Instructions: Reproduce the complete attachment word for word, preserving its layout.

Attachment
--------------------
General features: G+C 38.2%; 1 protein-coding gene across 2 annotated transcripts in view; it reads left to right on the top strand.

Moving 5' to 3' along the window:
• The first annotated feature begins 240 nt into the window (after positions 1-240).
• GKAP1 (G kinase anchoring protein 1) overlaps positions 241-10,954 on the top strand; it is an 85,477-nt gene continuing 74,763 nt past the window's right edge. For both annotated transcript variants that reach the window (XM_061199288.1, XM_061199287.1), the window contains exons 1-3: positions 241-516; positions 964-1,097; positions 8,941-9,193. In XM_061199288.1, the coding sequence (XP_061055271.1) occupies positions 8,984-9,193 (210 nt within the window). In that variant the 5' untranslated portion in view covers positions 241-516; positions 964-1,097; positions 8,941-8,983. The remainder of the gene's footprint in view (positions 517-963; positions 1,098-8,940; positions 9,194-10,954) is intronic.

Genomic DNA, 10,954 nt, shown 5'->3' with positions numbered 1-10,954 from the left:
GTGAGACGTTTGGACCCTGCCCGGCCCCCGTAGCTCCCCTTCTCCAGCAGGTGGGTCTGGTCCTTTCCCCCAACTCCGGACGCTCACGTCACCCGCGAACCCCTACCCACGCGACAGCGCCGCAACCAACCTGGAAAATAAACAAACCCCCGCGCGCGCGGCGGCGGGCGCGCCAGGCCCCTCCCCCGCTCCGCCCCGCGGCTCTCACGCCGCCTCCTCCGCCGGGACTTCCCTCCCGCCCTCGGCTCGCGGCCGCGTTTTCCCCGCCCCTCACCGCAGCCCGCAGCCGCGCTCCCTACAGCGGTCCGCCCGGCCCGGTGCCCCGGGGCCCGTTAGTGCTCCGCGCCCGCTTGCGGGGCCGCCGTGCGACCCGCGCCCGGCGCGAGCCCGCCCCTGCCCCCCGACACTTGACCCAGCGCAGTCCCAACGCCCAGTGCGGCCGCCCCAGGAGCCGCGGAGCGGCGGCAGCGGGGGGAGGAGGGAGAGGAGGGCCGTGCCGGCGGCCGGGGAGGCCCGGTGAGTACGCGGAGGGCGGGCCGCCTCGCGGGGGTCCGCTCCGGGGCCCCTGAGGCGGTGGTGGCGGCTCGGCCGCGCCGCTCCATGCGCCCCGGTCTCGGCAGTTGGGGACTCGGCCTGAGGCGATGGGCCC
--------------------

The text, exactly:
General features: G+C 38.2%; 1 protein-coding gene across 2 annotated transcripts in view; it reads left to right on the top strand.

Moving 5' to 3' along the window:
• The first annotated feature begins 240 nt into the window (after positions 1-240).
• GKAP1 (G kinase anchoring protein 1) overlaps positions 241-10,954 on the top strand; it is an 85,477-nt gene continuing 74,763 nt past the window's right edge. For both annotated transcript variants that reach the window (XM_061199288.1, XM_061199287.1), the window contains exons 1-3: positions 241-516; positions 964-1,097; positions 8,941-9,193. In XM_061199288.1, the coding sequence (XP_061055271.1) occupies positions 8,984-9,193 (210 nt within the window). In that variant the 5' untranslated portion in view covers positions 241-516; positions 964-1,097; positions 8,941-8,983. The remainder of the gene's footprint in view (positions 517-963; positions 1,098-8,940; positions 9,194-10,954) is intronic.

Genomic DNA, 10,954 nt, shown 5'->3' with positions numbered 1-10,954 from the left:
GTGAGACGTTTGGACCCTGCCCGGCCCCCGTAGCTCCCCTTCTCCAGCAGGTGGGTCTGGTCCTTTCCCCCAACTCCGGACGCTCACGTCACCCGCGAACCCCTACCCACGCGACAGCGCCGCAACCAACCTGGAAAATAAACAAACCCCCGCGCGCGCGGCGGCGGGCGCGCCAGGCCCCTCCCCCGCTCCGCCCCGCGGCTCTCACGCCGCCTCCTCCGCCGGGACTTCCCTCCCGCCCTCGGCTCGCGGCCGCGTTTTCCCCGCCCCTCACCGCAGCCCGCAGCCGCGCTCCCTACAGCGGTCCGCCCGGCCCGGTGCCCCGGGGCCCGTTAGTGCTCCGCGCCCGCTTGCGGGGCCGCCGTGCGACCCGCGCCCGGCGCGAGCCCGCCCCTGCCCCCCGACACTTGACCCAGCGCAGTCCCAACGCCCAGTGCGGCCGCCCCAGGAGCCGCGGAGCGGCGGCAGCGGGGGGAGGAGGGAGAGGAGGGCCGTGCCGGCGGCCGGGGAGGCCCGGTGAGTACGCGGAGGGCGGGCCGCCTCGCGGGGGTCCGCTCCGGGGCCCCTGAGGCGGTGGTGGCGGCTCGGCCGCGCCGCTCCATGCGCCCCGGTCTCGGCAGTTGGGGACTCGGCCTGAGGCGATGGGCCC